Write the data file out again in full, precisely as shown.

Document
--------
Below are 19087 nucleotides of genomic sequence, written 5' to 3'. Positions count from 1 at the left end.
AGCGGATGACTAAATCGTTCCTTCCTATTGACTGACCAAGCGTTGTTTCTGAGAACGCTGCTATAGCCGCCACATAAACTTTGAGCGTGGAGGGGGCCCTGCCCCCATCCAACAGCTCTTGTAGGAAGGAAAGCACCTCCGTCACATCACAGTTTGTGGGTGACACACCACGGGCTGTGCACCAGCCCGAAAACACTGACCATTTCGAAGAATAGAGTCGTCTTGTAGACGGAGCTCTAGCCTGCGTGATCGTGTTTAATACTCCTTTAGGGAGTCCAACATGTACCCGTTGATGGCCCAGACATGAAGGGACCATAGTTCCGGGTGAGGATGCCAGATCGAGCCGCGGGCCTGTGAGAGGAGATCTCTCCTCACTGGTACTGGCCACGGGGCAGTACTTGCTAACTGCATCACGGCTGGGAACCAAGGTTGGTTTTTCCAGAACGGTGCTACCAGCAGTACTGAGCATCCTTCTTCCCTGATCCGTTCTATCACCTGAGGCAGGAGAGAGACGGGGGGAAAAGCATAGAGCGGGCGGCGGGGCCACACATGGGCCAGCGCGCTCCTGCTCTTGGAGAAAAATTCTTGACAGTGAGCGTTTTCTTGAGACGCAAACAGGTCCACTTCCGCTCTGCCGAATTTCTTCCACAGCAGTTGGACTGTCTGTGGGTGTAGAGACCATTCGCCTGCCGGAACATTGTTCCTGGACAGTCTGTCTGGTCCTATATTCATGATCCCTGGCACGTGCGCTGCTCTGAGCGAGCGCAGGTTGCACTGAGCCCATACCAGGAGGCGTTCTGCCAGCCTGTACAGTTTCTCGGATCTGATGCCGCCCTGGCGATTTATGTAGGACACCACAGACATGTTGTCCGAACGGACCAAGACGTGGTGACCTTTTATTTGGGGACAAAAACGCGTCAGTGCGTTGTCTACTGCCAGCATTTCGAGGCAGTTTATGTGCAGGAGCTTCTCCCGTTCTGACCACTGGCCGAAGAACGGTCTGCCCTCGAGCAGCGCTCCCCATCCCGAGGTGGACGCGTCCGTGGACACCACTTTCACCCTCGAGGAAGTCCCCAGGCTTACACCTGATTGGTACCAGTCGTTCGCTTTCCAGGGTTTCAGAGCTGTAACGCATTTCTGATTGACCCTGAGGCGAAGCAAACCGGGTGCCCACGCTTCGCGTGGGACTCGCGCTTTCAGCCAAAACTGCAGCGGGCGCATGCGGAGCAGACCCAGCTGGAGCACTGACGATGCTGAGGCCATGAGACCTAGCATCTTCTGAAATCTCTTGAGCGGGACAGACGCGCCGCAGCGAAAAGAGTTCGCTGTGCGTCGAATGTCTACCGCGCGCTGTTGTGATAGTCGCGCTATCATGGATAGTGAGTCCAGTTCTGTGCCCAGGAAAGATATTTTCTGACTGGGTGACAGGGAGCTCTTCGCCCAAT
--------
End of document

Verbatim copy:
Below are 19087 nucleotides of genomic sequence, written 5' to 3'. Positions count from 1 at the left end.
AGCGGATGACTAAATCGTTCCTTCCTATTGACTGACCAAGCGTTGTTTCTGAGAACGCTGCTATAGCCGCCACATAAACTTTGAGCGTGGAGGGGGCCCTGCCCCCATCCAACAGCTCTTGTAGGAAGGAAAGCACCTCCGTCACATCACAGTTTGTGGGTGACACACCACGGGCTGTGCACCAGCCCGAAAACACTGACCATTTCGAAGAATAGAGTCGTCTTGTAGACGGAGCTCTAGCCTGCGTGATCGTGTTTAATACTCCTTTAGGGAGTCCAACATGTACCCGTTGATGGCCCAGACATGAAGGGACCATAGTTCCGGGTGAGGATGCCAGATCGAGCCGCGGGCCTGTGAGAGGAGATCTCTCCTCACTGGTACTGGCCACGGGGCAGTACTTGCTAACTGCATCACGGCTGGGAACCAAGGTTGGTTTTTCCAGAACGGTGCTACCAGCAGTACTGAGCATCCTTCTTCCCTGATCCGTTCTATCACCTGAGGCAGGAGAGAGACGGGGGGAAAAGCATAGAGCGGGCGGCGGGGCCACACATGGGCCAGCGCGCTCCTGCTCTTGGAGAAAAATTCTTGACAGTGAGCGTTTTCTTGAGACGCAAACAGGTCCACTTCCGCTCTGCCGAATTTCTTCCACAGCAGTTGGACTGTCTGTGGGTGTAGAGACCATTCGCCTGCCGGAACATTGTTCCTGGACAGTCTGTCTGGTCCTATATTCATGATCCCTGGCACGTGCGCTGCTCTGAGCGAGCGCAGGTTGCACTGAGCCCATACCAGGAGGCGTTCTGCCAGCCTGTACAGTTTCTCGGATCTGATGCCGCCCTGGCGATTTATGTAGGACACCACAGACATGTTGTCCGAACGGACCAAGACGTGGTGACCTTTTATTTGGGGACAAAAACGCGTCAGTGCGTTGTCTACTGCCAGCATTTCGAGGCAGTTTATGTGCAGGAGCTTCTCCCGTTCTGACCACTGGCCGAAGAACGGTCTGCCCTCGAGCAGCGCTCCCCATCCCGAGGTGGACGCGTCCGTGGACACCACTTTCACCCTCGAGGAAGTCCCCAGGCTTACACCTGATTGGTACCAGTCGTTCGCTTTCCAGGGTTTCAGAGCTGTAACGCATTTCTGATTGACCCTGAGGCGAAGCAAACCGGGTGCCCACGCTTCGCGTGGGACTCGCGCTTTCAGCCAAAACTGCAGCGGGCGCATGCGGAGCAGACCCAGCTGGAGCACTGACGATGCTGAGGCCATGAGACCTAGCATCTTCTGAAATCTCTTGAGCGGGACAGACGCGCCGCAGCGAAAAGAGTTCGCTGTGCGTCGAATGTCTACCGCGCGCTGTTGTGATAGTCGCGCTATCATGGATAGTGAGTCCAGTTCTGTGCCCAGGAAAGATATTTTCTGACTGGGTGACAGGGAGCTCTTCGCCCAAT